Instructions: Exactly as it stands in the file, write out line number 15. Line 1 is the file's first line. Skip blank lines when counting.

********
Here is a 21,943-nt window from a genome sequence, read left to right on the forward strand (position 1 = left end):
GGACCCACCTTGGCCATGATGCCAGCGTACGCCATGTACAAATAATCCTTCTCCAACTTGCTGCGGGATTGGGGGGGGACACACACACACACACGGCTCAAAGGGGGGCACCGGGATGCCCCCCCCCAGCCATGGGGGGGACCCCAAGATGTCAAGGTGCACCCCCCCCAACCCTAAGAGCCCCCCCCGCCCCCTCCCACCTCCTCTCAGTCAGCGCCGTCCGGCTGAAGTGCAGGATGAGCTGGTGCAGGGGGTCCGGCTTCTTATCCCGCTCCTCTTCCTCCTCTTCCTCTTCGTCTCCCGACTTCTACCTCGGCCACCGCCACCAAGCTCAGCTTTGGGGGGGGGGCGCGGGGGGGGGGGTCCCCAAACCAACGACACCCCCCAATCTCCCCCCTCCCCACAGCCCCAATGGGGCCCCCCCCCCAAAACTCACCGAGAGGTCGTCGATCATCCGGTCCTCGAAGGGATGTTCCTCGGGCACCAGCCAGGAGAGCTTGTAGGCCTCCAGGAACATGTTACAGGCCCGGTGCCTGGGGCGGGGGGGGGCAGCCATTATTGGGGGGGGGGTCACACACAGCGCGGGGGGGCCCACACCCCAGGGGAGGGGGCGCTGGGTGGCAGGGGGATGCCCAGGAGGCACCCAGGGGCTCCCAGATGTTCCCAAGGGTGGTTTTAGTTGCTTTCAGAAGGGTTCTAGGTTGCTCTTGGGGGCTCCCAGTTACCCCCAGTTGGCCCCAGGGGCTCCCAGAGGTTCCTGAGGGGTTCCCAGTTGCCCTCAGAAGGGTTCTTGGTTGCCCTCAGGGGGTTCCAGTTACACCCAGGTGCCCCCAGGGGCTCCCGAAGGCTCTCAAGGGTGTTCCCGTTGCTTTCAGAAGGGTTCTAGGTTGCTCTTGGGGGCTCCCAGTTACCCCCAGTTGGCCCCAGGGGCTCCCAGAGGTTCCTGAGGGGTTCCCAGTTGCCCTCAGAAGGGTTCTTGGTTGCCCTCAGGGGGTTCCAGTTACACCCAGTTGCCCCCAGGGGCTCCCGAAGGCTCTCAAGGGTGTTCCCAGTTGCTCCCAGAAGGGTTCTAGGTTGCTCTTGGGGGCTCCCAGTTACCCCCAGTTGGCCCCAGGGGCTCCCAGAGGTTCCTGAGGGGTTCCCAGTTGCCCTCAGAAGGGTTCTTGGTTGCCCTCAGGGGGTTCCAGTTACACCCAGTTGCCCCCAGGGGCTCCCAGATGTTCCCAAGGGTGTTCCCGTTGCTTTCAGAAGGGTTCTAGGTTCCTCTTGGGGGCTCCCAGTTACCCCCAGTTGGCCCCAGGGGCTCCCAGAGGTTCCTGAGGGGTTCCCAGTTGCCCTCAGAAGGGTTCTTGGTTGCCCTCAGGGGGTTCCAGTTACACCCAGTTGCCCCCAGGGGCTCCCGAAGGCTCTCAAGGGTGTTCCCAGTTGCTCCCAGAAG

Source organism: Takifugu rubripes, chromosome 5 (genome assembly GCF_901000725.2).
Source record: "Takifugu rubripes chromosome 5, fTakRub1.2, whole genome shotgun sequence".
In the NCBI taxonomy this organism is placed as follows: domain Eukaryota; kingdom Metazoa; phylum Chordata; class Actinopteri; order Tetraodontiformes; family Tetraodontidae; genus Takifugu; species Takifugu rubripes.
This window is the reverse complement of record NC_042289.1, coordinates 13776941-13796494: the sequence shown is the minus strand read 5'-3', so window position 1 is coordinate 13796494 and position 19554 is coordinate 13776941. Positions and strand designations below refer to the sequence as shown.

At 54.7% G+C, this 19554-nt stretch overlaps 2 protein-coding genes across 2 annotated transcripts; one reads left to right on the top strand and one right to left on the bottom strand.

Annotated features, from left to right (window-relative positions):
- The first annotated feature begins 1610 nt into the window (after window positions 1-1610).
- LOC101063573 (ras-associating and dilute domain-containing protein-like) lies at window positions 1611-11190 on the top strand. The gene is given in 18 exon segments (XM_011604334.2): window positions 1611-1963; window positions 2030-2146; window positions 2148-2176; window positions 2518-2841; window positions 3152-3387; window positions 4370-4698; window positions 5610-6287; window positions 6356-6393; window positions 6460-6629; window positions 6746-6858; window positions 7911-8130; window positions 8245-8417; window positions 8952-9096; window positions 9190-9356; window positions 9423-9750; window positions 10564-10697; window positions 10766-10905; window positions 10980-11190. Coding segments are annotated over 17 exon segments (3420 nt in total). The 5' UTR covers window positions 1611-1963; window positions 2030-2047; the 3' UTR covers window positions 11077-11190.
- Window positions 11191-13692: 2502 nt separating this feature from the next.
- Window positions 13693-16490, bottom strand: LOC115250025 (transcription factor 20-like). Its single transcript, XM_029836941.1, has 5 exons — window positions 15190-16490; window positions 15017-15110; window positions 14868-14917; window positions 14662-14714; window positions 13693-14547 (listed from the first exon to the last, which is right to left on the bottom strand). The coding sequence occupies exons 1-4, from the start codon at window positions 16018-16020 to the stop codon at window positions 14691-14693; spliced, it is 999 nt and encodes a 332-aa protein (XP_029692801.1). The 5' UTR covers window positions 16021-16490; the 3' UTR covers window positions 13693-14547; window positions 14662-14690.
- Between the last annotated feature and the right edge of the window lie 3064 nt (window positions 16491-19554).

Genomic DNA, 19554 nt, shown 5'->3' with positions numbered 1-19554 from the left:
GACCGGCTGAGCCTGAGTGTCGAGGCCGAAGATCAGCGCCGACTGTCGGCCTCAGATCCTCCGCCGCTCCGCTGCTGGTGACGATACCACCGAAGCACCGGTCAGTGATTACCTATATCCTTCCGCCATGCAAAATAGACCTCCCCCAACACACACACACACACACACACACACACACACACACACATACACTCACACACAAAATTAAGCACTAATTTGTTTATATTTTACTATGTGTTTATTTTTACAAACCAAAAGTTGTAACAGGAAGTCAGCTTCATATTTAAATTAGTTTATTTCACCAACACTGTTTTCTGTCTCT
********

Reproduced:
GACCGGCTGAGCCTGAGTGTCGAGGCCGAAGATCAGCGCCGACTGTCGGCCTCAGATCCTCCGCCGCTCCGCTGCTGGTGACGATACCACCGAAGCACCGGTCAGTGATTACCTATATCCTTCCGCCATGCAAAATAGACCTCCCCCAACACACACACACACACACACACACACACACACACACACATACACTCACACACAAAATTAAGCACTAATTTGTTTATATTTTACTATGTGTTTATTTTTACAAACCAAAAGTTGTAACAGGAAGTCAGCTTCATATTTAAATTAGTTTATTTCACCAACACTGTTTTCTGTCTCT